Posted by: rationalpsychic | Sunday, June 10, 2007

On Having a Son and Being a Son

Until you have a son of your own . . . you will never know the joy, the love beyond feeling that resonates in the heart of a father as he looks upon his son. You will never know the sense of honor that makes a man want to be more than he is and to pass something good and hopeful into the hands of his son. And you will never know the heartbreak of the fathers who are haunted by the personal demons that keep them from being the men they want their sons to be.

Kent Nerburn (20th century), U.S. theologian and author. Letters to My Son, prologue (1993).


My son, Griffin, turned nine on Friday. He’s not any more special or important than my other three children. But, he is different. He’s the only son I have. And that’s what I wish I could figure out: what does it mean to have a son, to be a father to that child?

My experience I have of my child is made up of his curly, blond hair, his talkative nature and his angelic quality of being able to forgive and forget. I looked at blogs for over an hour and tried to find one that answered the question, “How do other men deal with having sons?” I couldn’t find anything that fit the bill. Perhaps other guys have a smoother way of coping with existential questions and have other things to blog about.

Like most parents, I worry over how my son is doing. I want him to be adjusted enough to get along with others. I want him to feel like he can succeed at things he tries to do. And, in several years, I hope he finds someone to love. Isn’t this the essence of a parent’s job? Or is it just a response to the failings I can trace back to my childhood?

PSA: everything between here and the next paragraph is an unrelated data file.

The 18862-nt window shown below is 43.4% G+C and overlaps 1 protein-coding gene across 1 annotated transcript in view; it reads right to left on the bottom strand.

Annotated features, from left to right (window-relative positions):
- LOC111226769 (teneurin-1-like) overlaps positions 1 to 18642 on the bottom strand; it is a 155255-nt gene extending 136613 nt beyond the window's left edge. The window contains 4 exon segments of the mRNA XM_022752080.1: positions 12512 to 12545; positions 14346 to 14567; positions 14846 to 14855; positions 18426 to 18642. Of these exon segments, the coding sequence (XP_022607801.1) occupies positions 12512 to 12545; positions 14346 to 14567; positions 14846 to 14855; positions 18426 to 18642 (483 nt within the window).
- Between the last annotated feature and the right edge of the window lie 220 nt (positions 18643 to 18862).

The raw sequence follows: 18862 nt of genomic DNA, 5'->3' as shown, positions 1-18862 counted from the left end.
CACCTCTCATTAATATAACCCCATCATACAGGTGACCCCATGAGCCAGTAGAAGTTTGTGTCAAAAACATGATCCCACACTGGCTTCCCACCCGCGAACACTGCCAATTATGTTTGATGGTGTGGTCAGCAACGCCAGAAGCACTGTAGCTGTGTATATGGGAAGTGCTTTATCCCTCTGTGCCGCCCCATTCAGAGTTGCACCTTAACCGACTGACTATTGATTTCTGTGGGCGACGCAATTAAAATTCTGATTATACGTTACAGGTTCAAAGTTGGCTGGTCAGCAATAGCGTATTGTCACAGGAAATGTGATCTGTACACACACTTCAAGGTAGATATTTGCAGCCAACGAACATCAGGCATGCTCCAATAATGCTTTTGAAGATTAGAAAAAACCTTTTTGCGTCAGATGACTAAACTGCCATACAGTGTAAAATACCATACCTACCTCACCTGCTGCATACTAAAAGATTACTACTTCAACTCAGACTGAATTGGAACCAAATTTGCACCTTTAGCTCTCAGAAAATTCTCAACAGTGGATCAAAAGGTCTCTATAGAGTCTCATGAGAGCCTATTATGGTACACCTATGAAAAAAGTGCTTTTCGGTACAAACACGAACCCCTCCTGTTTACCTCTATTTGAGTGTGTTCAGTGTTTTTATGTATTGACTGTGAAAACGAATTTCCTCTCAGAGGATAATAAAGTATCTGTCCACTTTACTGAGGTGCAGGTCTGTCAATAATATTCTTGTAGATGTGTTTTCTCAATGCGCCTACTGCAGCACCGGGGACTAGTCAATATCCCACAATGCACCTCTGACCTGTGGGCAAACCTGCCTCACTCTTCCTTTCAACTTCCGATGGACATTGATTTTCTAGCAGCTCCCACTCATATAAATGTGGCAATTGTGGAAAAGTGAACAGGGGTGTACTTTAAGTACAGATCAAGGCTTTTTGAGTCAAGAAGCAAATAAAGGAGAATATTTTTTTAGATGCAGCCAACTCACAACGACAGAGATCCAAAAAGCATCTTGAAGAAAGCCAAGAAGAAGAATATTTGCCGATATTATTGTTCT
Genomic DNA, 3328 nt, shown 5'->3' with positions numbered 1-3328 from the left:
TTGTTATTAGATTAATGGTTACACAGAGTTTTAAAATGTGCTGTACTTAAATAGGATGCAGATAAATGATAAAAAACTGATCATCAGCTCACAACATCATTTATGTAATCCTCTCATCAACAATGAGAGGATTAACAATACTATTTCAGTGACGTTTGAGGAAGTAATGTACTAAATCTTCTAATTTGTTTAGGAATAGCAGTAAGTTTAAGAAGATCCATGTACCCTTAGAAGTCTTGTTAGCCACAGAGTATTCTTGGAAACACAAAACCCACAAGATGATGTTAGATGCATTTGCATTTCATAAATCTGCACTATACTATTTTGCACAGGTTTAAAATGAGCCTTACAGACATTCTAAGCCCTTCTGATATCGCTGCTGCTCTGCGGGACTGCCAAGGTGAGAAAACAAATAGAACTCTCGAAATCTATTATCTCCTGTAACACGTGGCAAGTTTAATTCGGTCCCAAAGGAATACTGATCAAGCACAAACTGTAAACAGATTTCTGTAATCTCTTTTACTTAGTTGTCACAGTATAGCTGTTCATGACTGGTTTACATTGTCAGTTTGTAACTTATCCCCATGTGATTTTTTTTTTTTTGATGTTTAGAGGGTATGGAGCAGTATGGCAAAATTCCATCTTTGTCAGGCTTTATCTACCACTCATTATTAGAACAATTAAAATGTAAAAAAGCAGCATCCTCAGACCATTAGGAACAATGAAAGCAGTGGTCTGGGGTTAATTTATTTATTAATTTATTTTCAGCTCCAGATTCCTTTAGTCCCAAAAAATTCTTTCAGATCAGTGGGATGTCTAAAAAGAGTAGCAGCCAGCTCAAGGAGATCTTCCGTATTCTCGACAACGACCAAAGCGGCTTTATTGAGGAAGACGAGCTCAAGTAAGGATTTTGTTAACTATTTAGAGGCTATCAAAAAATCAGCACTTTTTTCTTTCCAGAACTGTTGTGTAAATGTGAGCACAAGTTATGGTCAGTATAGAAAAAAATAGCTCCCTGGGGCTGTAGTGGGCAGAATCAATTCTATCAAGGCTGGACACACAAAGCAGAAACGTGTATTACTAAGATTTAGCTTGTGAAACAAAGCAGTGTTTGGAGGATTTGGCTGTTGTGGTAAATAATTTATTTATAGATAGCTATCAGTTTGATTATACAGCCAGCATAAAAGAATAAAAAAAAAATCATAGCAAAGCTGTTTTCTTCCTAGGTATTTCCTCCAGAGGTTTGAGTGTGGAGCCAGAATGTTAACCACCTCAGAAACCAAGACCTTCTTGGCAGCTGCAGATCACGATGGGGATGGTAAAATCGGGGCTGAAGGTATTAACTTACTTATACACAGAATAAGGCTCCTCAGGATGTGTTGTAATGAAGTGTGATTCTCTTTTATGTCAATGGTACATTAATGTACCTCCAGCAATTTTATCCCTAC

The way I remember my father during my childhood was as a large presence. A little over 5’10” my father is still a barrel-chested specimen who has always weighed between 225 and 250. I have a photo of his grandfather working at his blacksmith’s furnace and anvil in the early 1900’s. He looks like my father’s twin.

My father certainly knew how to give me a hug or kiss when I was young, but it’s the fact of his presence, sometimes horseplaying with me and my sister, more often silent with dark moods, that dominates the majority of my childhood memories.

I don’t remember him encouraging me to go out for any sports. The only thing that was organized for kids my age in our town was Farm League baseball. I was afraid of pop flies and could imagine being maimed or getting a broken nose every time a ball came to me.

The flip side of this is that I don’t recall him pushing me to get into any sports, either. During the summer there were many days when you could find me hiking through ravines with my friends. And there were just as many days when you could have found me inside reading a book and trying to get from Sol to Pluto in the library’s summer reading program.